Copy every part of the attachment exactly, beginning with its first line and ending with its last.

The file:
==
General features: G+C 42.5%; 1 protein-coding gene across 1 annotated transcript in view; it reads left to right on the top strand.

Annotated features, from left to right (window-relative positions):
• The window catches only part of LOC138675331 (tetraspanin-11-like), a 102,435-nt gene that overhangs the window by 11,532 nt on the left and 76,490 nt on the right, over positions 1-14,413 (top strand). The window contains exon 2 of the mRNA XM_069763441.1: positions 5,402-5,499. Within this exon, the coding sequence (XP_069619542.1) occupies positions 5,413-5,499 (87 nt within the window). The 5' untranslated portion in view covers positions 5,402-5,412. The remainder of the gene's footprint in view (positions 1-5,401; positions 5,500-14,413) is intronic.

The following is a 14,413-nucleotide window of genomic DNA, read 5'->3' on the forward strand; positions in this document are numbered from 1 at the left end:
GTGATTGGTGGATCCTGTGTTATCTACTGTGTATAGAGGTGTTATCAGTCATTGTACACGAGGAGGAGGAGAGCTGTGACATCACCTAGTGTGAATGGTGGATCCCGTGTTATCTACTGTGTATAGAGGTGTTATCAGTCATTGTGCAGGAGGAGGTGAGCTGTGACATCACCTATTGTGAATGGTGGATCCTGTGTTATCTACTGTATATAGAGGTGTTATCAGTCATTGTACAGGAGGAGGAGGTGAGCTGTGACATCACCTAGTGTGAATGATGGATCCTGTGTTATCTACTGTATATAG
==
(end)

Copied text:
General features: G+C 42.5%; 1 protein-coding gene across 1 annotated transcript in view; it reads left to right on the top strand.

Annotated features, from left to right (window-relative positions):
• The window catches only part of LOC138675331 (tetraspanin-11-like), a 102,435-nt gene that overhangs the window by 11,532 nt on the left and 76,490 nt on the right, over positions 1-14,413 (top strand). The window contains exon 2 of the mRNA XM_069763441.1: positions 5,402-5,499. Within this exon, the coding sequence (XP_069619542.1) occupies positions 5,413-5,499 (87 nt within the window). The 5' untranslated portion in view covers positions 5,402-5,412. The remainder of the gene's footprint in view (positions 1-5,401; positions 5,500-14,413) is intronic.

The following is a 14,413-nucleotide window of genomic DNA, read 5'->3' on the forward strand; positions in this document are numbered from 1 at the left end:
GTGATTGGTGGATCCTGTGTTATCTACTGTGTATAGAGGTGTTATCAGTCATTGTACACGAGGAGGAGGAGAGCTGTGACATCACCTAGTGTGAATGGTGGATCCCGTGTTATCTACTGTGTATAGAGGTGTTATCAGTCATTGTGCAGGAGGAGGTGAGCTGTGACATCACCTATTGTGAATGGTGGATCCTGTGTTATCTACTGTATATAGAGGTGTTATCAGTCATTGTACAGGAGGAGGAGGTGAGCTGTGACATCACCTAGTGTGAATGATGGATCCTGTGTTATCTACTGTATATAG